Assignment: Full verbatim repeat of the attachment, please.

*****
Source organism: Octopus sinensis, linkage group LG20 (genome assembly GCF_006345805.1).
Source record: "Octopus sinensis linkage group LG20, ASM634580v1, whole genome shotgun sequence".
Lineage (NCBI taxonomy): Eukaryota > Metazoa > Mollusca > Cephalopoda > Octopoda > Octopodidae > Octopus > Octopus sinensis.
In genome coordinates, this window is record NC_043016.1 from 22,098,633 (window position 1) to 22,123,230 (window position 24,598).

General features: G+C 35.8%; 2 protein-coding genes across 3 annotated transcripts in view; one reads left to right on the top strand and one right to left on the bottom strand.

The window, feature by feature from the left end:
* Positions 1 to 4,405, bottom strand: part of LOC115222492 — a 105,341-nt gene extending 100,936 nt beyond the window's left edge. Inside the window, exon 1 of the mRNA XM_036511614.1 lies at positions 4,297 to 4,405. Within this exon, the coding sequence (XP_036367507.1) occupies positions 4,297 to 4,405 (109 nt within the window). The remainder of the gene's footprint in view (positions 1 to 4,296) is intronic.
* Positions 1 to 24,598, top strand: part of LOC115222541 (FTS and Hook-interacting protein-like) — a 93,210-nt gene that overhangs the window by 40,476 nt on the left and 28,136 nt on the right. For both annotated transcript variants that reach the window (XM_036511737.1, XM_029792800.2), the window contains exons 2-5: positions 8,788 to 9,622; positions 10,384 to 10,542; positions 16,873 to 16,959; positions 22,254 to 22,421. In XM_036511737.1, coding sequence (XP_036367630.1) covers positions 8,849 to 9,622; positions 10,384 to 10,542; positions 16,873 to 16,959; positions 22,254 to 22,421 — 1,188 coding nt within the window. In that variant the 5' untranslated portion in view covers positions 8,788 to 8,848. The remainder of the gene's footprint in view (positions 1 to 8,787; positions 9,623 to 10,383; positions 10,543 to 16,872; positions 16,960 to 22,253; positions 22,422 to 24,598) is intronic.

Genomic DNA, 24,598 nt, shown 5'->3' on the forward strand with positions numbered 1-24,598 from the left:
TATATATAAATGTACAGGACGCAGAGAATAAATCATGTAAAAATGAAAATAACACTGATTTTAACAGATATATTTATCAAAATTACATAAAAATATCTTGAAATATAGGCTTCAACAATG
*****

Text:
Source organism: Octopus sinensis, linkage group LG20 (genome assembly GCF_006345805.1).
Source record: "Octopus sinensis linkage group LG20, ASM634580v1, whole genome shotgun sequence".
Lineage (NCBI taxonomy): Eukaryota > Metazoa > Mollusca > Cephalopoda > Octopoda > Octopodidae > Octopus > Octopus sinensis.
In genome coordinates, this window is record NC_043016.1 from 22,098,633 (window position 1) to 22,123,230 (window position 24,598).

General features: G+C 35.8%; 2 protein-coding genes across 3 annotated transcripts in view; one reads left to right on the top strand and one right to left on the bottom strand.

The window, feature by feature from the left end:
* Positions 1 to 4,405, bottom strand: part of LOC115222492 — a 105,341-nt gene extending 100,936 nt beyond the window's left edge. Inside the window, exon 1 of the mRNA XM_036511614.1 lies at positions 4,297 to 4,405. Within this exon, the coding sequence (XP_036367507.1) occupies positions 4,297 to 4,405 (109 nt within the window). The remainder of the gene's footprint in view (positions 1 to 4,296) is intronic.
* Positions 1 to 24,598, top strand: part of LOC115222541 (FTS and Hook-interacting protein-like) — a 93,210-nt gene that overhangs the window by 40,476 nt on the left and 28,136 nt on the right. For both annotated transcript variants that reach the window (XM_036511737.1, XM_029792800.2), the window contains exons 2-5: positions 8,788 to 9,622; positions 10,384 to 10,542; positions 16,873 to 16,959; positions 22,254 to 22,421. In XM_036511737.1, coding sequence (XP_036367630.1) covers positions 8,849 to 9,622; positions 10,384 to 10,542; positions 16,873 to 16,959; positions 22,254 to 22,421 — 1,188 coding nt within the window. In that variant the 5' untranslated portion in view covers positions 8,788 to 8,848. The remainder of the gene's footprint in view (positions 1 to 8,787; positions 9,623 to 10,383; positions 10,543 to 16,872; positions 16,960 to 22,253; positions 22,422 to 24,598) is intronic.

Genomic DNA, 24,598 nt, shown 5'->3' on the forward strand with positions numbered 1-24,598 from the left:
TATATATAAATGTACAGGACGCAGAGAATAAATCATGTAAAAATGAAAATAACACTGATTTTAACAGATATATTTATCAAAATTACATAAAAATATCTTGAAATATAGGCTTCAACAATG